Never Work for Free

||, Opinion|Never Work for Free

Never Work for Free

By |2018-07-31T15:36:43+00:00December 3rd, 2013|Categories: Inspiration, Opinion|3 Comments

I see too many photographers busting their butts for a solid paycheck, working so hard for so little. Oftentimes these photographers are setting their own prices, and then finding clients who will pay those prices. If you factor in the amount of work it takes to schedule a portrait session, consult with the client before-hand (what to wear, what to bring, etc.), show up, photograph them, go home, process the photos, post them to an online gallery (which you probably pay for), and then have them maybe buy some prints, how much could you have really made? What is your bottom line? It will be different for everyone, but chances are a few hundred dollars for a single session is not going to cover it … not if you want to make photography a significant income.

People who do this are working for free. Or, even worse, they may even be working at a loss.

Here’s the thing: Never work for free.

Instead, work for reciprocal value. If what you have to offer can be valued by someone else, then you should be equally compensated for your time, skill, energy and technical expertise. Money, of course, is typically the preferred form of exchange. But what about working for a cause? Gratitude and improving your sense of well-being can be a huge motivation. Or maybe you are working for a trade, such as receiving a product in exchange for a blog post with a review. Maybe it’s just so you can see your name in print, and that may be extremely valuable to you.

In order to continue doing what we love there always needs to be balance, skepticism, and the ability to say no. How you value your time and energy will change over the years. Be sure to react accordingly.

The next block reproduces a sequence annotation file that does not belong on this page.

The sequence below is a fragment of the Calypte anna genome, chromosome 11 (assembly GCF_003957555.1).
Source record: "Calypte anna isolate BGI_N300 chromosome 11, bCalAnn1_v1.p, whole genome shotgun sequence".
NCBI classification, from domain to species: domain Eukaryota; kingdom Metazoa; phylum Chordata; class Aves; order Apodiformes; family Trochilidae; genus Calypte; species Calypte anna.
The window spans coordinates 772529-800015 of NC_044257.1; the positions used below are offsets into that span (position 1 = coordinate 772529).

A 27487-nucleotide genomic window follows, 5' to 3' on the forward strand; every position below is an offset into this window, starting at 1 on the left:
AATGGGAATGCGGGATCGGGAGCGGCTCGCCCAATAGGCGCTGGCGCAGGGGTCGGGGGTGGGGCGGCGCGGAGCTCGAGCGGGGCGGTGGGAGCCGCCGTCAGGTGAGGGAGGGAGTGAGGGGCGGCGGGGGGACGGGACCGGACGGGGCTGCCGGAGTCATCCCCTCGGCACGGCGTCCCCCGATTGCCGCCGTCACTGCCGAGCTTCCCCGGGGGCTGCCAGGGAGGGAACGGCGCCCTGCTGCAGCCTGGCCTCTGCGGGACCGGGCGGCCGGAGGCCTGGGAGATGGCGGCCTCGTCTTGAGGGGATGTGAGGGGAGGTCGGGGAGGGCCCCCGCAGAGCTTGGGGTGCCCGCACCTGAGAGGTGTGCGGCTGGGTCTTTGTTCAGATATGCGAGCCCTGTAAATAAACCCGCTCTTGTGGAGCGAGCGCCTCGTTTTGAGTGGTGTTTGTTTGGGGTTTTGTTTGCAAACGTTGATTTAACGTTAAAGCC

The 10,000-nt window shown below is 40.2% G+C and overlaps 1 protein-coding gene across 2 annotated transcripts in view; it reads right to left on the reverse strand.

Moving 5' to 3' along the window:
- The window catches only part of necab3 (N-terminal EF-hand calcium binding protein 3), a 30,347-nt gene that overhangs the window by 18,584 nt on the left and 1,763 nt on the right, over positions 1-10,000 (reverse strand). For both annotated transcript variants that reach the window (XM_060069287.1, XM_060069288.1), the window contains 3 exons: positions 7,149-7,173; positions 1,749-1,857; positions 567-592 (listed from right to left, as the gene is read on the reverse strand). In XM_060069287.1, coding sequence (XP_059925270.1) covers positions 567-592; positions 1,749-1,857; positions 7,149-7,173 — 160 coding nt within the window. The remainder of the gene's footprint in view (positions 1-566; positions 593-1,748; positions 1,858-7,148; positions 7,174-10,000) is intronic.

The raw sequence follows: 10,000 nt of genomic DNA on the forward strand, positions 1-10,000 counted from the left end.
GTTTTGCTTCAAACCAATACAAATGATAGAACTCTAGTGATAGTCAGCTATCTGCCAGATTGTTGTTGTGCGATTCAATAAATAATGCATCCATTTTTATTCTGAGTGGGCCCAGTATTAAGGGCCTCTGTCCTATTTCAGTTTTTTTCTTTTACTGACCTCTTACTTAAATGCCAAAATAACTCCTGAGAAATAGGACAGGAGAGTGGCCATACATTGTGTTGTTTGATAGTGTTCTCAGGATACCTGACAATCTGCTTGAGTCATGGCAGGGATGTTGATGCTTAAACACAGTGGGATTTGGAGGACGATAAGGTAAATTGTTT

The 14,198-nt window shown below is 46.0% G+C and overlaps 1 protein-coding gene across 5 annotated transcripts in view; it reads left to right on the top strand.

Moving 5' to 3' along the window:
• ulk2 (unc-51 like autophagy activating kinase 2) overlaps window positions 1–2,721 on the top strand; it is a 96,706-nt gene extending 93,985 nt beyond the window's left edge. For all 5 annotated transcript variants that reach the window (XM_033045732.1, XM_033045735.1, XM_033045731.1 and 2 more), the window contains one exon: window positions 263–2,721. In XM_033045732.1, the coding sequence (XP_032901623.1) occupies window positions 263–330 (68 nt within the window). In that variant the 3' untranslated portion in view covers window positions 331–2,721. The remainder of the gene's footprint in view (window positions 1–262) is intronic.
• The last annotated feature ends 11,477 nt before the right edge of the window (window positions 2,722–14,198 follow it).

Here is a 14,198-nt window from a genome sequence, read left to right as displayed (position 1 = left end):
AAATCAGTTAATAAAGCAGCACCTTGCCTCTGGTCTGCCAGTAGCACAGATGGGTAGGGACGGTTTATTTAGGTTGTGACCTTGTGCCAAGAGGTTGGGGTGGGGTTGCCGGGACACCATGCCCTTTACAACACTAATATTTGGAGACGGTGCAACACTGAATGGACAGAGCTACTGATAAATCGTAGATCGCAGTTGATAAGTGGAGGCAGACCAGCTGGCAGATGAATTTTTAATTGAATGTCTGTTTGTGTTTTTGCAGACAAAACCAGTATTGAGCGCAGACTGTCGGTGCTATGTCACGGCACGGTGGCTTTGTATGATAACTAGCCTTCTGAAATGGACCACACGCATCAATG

About the Author:

Nicole S. Young is a professional photographer and published author whose love of photography and teaching has grown into an online business where she creates training materials and resources for other photographers. Nicole is best known for her books on food photography, but is widely versed in a variety of photographic genres, including landscape, travel, lifestyle, and even underwater photography. You can learn more about Nicole's work on her website,


  1. Vijay December 4, 2013 at 7:16 am - Reply

    Totally agree with you Nicole.
    Coming from Indian market perspective, it so happens that “Photography” is just click and print. The amount of physical effort, creative effort and value added is generally not thought of by clients. Vice verse is also true, photographers are ready to work for low prices hence underselling.


  2. Rokaiya December 6, 2013 at 2:48 am - Reply

    Yes NIcole you are right and it is happening not only in photography section, in other many section. some people always offer free trail, cheep cost etc.. We should avoid it as a professional worker.

  3. Mitch March 12, 2014 at 11:09 am - Reply

    What you’re describing is why I switched careers, from being a pro photog to being an IT guy. The same thing happened graphic designers and typographers; cheap computing power and software, combined with ready access to cameras that do all of the thinking for you has really gone a long way to drive the market price for images down to just one dollar ($1). Think I’m kidding? Check out the following link and see for yourself:

    Now I just shoot for my own enjoyment.

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